(3) Any new accounts opened in the last 60 days, that are conducting financial transactions with Chinese banks. (import-export, financial services)

You have to accept that sanctions evasion pipelines, moving through countries that are on record as neutral in the Russia-Ukraine, or nations that currently assist Iran & Syria evade global sanctions, will now adapt to the enactment of sanctions, by moving their new Chinese operations through a combination of the use of existing routes, and creating & opening new avenues, to avoid detection and exposure.

You will have to ramp up transaction monitoring on your high-risk customers that fall into the three categories listed above, lest they use third parties, and your bank, to evade new sanctions on China. Insure that you are prepared.


Policy Sets National U.S. Attorney Office Standard for Circumstances Under Which Companies May Receive Credit for Voluntarily Self-Disclosing Criminal Conduct, and Benefits of Self-Disclosure

Tampa, Florida - United States Attorney Roger B. Handberg announced that the U.S. Attorney’s Office for the Middle District of Florida has implemented the new United States Attorney’s Offices’ Voluntary Self-Disclosure Policy released earlier this week. The policy, which is effective immediately, details the circumstances under which a company will be considered to have made a voluntary self-disclosure (VSD) of misconduct to a United States Attorney’s Office (USAO-MDFL), and provides transparency and predictability to companies and the defense bar concerning the concrete benefits and potential outcomes in cases where companies voluntarily self-disclose misconduct, fully cooperate and timely and appropriately remediate.

The goal of the policy is to standardize how VSDs are defined and credited by USAOs nationwide, and to incentivize companies to maintain effective compliance programs capable of identifying misconduct, to expeditiously and voluntarily disclose and remediate misconduct, and to cooperate fully with the government in corporate criminal investigations. The policy was developed pursuant to the Deputy Attorney General’s September 15, 2022 memorandum, “Further Revisions to Corporate Criminal Enforcement Policies Following Discussions with Corporate Crime Advisory Group” (Monaco Memo), which directed each Department of Justice (DOJ) component that prosecutes corporate crime to review its policies on corporate voluntary self-disclosure and, if there was no formal written policy to incentivize self-disclosure, draft and publicly share such a policy.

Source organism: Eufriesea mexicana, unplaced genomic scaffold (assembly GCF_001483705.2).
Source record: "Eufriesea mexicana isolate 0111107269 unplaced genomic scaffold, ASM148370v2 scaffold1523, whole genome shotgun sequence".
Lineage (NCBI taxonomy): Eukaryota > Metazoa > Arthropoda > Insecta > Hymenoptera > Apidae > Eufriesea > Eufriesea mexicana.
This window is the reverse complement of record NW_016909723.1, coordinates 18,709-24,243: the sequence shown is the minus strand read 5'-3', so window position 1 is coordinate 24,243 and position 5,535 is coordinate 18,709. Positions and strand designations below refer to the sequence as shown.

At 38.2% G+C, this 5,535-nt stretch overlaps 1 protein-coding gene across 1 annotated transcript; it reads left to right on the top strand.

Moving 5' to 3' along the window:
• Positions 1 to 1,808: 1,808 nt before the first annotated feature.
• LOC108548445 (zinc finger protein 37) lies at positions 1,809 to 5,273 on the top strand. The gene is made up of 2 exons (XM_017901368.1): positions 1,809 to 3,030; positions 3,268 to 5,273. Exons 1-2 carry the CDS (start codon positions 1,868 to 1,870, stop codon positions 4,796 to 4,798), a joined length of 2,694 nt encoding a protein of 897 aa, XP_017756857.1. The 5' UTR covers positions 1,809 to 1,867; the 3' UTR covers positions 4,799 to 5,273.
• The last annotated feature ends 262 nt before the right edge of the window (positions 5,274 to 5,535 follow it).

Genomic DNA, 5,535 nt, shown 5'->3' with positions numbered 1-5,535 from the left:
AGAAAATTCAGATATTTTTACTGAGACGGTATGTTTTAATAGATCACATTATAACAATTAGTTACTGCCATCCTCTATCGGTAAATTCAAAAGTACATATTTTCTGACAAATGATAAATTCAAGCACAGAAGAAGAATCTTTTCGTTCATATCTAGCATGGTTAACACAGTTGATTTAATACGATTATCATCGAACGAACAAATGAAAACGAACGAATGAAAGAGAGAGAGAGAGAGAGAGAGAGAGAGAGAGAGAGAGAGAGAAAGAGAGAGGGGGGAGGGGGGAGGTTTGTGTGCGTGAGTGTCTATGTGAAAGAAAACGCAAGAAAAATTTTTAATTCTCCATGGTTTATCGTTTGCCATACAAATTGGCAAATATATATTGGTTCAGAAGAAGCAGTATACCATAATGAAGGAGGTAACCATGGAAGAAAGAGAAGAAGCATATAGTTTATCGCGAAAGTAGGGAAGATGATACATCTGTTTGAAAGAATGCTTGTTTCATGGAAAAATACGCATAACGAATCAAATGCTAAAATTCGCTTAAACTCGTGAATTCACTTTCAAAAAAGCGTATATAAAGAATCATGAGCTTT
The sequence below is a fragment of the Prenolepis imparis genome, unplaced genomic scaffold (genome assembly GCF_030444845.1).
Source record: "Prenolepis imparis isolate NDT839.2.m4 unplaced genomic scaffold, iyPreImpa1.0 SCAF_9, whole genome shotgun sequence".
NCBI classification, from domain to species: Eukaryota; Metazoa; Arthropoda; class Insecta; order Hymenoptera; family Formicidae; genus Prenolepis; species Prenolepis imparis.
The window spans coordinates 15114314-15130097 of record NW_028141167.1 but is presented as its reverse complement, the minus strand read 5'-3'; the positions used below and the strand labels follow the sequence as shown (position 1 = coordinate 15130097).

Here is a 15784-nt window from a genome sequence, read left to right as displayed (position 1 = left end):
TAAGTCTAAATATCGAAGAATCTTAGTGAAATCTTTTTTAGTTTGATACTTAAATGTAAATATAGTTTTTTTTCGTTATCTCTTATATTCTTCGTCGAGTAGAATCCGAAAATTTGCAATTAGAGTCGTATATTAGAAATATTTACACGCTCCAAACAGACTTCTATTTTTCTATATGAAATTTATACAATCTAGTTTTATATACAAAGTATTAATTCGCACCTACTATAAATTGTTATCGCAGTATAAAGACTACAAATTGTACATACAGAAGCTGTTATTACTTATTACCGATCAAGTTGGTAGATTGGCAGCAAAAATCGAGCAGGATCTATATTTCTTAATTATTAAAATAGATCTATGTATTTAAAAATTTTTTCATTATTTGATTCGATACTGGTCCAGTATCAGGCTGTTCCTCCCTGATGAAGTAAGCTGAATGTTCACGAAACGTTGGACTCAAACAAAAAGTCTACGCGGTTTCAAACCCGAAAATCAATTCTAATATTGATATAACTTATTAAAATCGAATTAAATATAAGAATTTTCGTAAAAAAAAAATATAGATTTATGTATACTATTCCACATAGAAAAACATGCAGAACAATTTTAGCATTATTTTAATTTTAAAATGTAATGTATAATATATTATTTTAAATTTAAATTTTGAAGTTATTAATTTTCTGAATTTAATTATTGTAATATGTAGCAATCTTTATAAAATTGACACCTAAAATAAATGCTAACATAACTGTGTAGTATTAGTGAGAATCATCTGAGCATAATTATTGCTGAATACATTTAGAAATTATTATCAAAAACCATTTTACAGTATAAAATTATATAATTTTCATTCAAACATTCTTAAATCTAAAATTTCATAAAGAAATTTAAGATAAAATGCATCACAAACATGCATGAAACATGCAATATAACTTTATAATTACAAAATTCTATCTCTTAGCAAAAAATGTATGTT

“Transparency and accountability are integral to establish public and private trust,” said U.S. Attorney Handberg. “The new Voluntary Self-Disclosure Policy is an important step in encouraging corporate governance. This policy incentivizes corporations to do the right thing by reporting wrongdoing before detected by regulators and law enforcement. We hope that it will have a transformative effect in promoting positive, corporate practices within our district and nationwide.”

Under the new VSD policy, a company is considered to have made a VSD if it becomes aware of misconduct by employees or agents before that misconduct is publicly reported or otherwise known to the DOJ, and discloses all relevant facts known to the company about the misconduct to a USAO in a timely fashion prior to an imminent threat of disclosure or government investigation. A company that voluntarily self-discloses as defined in the policy and fully meets the other requirements of the policy, by—in the absence of any aggravating factor—fully cooperating and timely and appropriately remediating the criminal conduct (including agreeing to pay all disgorgement, forfeiture, and restitution resulting from the misconduct), will receive significant benefits, including that the USAO will not seek a guilty plea; may choose not to impose any criminal penalty, and in any event will not impose a criminal penalty that is greater than 50% below the low end of the United States Sentencing Guidelines (USSG) fine range; and will not seek the imposition of an independent compliance monitor if the company demonstrates that it has implemented and tested an effective compliance program.